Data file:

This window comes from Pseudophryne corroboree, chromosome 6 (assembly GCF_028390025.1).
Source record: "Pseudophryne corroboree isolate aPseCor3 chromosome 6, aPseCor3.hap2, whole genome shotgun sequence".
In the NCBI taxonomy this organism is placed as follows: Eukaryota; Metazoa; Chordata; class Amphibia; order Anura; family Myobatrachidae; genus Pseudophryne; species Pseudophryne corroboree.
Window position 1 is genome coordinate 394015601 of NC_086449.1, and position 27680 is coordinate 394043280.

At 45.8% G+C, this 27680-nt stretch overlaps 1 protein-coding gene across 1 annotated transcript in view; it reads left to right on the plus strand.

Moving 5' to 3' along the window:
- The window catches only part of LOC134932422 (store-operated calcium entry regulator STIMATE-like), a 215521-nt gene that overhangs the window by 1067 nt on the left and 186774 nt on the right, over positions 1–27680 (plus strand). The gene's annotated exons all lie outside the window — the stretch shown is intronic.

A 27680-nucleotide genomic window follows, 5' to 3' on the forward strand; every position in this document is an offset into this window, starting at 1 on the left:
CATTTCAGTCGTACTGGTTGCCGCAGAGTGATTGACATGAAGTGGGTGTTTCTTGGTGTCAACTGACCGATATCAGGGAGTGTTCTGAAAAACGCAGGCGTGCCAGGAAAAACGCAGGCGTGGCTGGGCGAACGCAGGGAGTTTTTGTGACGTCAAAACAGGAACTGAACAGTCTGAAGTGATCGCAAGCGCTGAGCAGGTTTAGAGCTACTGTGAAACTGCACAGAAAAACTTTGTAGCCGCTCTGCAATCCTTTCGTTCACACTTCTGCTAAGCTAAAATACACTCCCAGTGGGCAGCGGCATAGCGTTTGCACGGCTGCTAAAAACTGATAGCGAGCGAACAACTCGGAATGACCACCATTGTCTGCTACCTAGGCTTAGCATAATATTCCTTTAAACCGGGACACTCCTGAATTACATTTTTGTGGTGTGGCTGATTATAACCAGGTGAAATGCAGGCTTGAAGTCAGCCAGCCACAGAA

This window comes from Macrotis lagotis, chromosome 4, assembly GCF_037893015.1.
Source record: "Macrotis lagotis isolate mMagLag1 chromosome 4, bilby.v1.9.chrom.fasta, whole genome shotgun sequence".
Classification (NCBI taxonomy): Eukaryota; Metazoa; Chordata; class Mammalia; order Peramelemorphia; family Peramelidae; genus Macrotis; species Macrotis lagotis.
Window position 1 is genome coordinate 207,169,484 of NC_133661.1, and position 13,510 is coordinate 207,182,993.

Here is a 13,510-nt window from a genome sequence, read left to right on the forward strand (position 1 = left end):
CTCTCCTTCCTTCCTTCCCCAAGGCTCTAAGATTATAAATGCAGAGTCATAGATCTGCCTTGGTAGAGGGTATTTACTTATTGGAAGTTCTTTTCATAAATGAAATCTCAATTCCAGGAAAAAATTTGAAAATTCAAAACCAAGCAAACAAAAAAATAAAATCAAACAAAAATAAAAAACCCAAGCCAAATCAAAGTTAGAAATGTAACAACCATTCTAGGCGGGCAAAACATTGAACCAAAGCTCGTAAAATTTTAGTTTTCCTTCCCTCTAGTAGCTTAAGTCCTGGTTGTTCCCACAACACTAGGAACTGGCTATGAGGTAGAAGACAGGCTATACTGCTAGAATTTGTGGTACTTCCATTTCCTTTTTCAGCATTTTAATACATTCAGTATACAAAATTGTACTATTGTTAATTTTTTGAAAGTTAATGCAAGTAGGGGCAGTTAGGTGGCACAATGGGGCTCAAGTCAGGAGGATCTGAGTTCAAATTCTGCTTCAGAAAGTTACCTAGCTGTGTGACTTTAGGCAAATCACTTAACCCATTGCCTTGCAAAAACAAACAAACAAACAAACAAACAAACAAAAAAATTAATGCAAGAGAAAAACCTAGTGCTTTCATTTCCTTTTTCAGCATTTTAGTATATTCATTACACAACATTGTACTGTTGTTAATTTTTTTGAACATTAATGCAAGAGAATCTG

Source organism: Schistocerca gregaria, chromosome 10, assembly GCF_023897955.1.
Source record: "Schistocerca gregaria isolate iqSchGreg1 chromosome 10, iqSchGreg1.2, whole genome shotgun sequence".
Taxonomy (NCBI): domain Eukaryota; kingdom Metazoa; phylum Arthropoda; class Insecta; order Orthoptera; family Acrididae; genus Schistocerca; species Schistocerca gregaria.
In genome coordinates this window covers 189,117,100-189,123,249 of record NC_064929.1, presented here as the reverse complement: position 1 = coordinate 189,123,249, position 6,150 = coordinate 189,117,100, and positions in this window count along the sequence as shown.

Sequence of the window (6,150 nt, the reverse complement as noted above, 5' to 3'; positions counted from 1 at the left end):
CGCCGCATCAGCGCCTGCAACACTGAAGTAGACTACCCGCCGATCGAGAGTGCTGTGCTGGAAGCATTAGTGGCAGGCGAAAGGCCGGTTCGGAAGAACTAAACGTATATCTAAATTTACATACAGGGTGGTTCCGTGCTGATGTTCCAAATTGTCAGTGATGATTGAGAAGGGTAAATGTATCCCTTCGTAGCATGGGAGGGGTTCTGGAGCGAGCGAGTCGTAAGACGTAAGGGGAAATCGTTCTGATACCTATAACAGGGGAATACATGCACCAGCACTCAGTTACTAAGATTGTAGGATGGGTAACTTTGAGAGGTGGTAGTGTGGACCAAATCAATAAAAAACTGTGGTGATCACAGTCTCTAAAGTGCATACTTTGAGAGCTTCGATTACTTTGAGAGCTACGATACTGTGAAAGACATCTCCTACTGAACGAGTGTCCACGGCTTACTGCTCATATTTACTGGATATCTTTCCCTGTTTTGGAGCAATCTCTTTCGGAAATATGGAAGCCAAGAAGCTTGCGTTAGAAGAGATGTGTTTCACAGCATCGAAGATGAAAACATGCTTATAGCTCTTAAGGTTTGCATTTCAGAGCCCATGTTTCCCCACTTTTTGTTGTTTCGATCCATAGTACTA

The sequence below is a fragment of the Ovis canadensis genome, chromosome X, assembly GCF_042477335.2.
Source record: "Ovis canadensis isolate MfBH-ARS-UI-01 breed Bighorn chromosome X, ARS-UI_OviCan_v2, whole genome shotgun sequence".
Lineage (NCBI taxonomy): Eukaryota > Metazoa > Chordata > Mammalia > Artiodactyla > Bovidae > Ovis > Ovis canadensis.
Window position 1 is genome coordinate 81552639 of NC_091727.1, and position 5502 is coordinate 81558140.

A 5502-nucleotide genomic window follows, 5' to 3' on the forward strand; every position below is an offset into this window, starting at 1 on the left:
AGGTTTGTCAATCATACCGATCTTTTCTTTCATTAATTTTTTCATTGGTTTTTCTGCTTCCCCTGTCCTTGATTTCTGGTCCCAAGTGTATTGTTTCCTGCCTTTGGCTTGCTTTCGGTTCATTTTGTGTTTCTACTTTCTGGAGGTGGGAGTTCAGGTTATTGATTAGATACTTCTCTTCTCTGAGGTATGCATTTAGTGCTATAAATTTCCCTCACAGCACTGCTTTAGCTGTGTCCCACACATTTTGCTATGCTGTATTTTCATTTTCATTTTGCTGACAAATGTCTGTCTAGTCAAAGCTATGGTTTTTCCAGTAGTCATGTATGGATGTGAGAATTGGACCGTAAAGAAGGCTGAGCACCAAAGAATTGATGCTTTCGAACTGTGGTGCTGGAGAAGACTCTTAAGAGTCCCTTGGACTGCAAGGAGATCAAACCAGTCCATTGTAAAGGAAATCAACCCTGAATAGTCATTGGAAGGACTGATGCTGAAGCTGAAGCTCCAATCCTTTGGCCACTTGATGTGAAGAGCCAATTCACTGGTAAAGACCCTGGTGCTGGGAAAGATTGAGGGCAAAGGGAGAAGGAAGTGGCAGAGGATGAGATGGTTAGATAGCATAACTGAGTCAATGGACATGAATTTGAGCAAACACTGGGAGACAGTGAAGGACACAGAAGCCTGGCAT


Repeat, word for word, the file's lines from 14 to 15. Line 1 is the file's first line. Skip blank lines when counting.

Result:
Here is a 13,510-nt window from a genome sequence, read left to right on the forward strand (position 1 = left end):
CTCTCCTTCCTTCCTTCCCCAAGGCTCTAAGATTATAAATGCAGAGTCATAGATCTGCCTTGGTAGAGGGTATTTACTTATTGGAAGTTCTTTTCATAAATGAAATCTCAATTCCAGGAAAAAATTTGAAAATTCAAAACCAAGCAAACAAAAAAATAAAATCAAACAAAAATAAAAAACCCAAGCCAAATCAAAGTTAGAAATGTAACAACCATTCTAGGCGGGCAAAACATTGAACCAAAGCTCGTAAAATTTTAGTTTTCCTTCCCTCTAGTAGCTTAAGTCCTGGTTGTTCCCACAACACTAGGAACTGGCTATGAGGTAGAAGACAGGCTATACTGCTAGAATTTGTGGTACTTCCATTTCCTTTTTCAGCATTTTAATACATTCAGTATACAAAATTGTACTATTGTTAATTTTTTGAAAGTTAATGCAAGTAGGGGCAGTTAGGTGGCACAATGGGGCTCAAGTCAGGAGGATCTGAGTTCAAATTCTGCTTCAGAAAGTTACCTAGCTGTGTGACTTTAGGCAAATCACTTAACCCATTGCCTTGCAAAAACAAACAAACAAACAAACAAACAAACAAAAAAATTAATGCAAGAGAAAAACCTAGTGCTTTCATTTCCTTTTTCAGCATTTTAGTATATTCATTACACAACATTGTACTGTTGTTAATTTTTTTGAACATTAATGCAAGAGAATCTG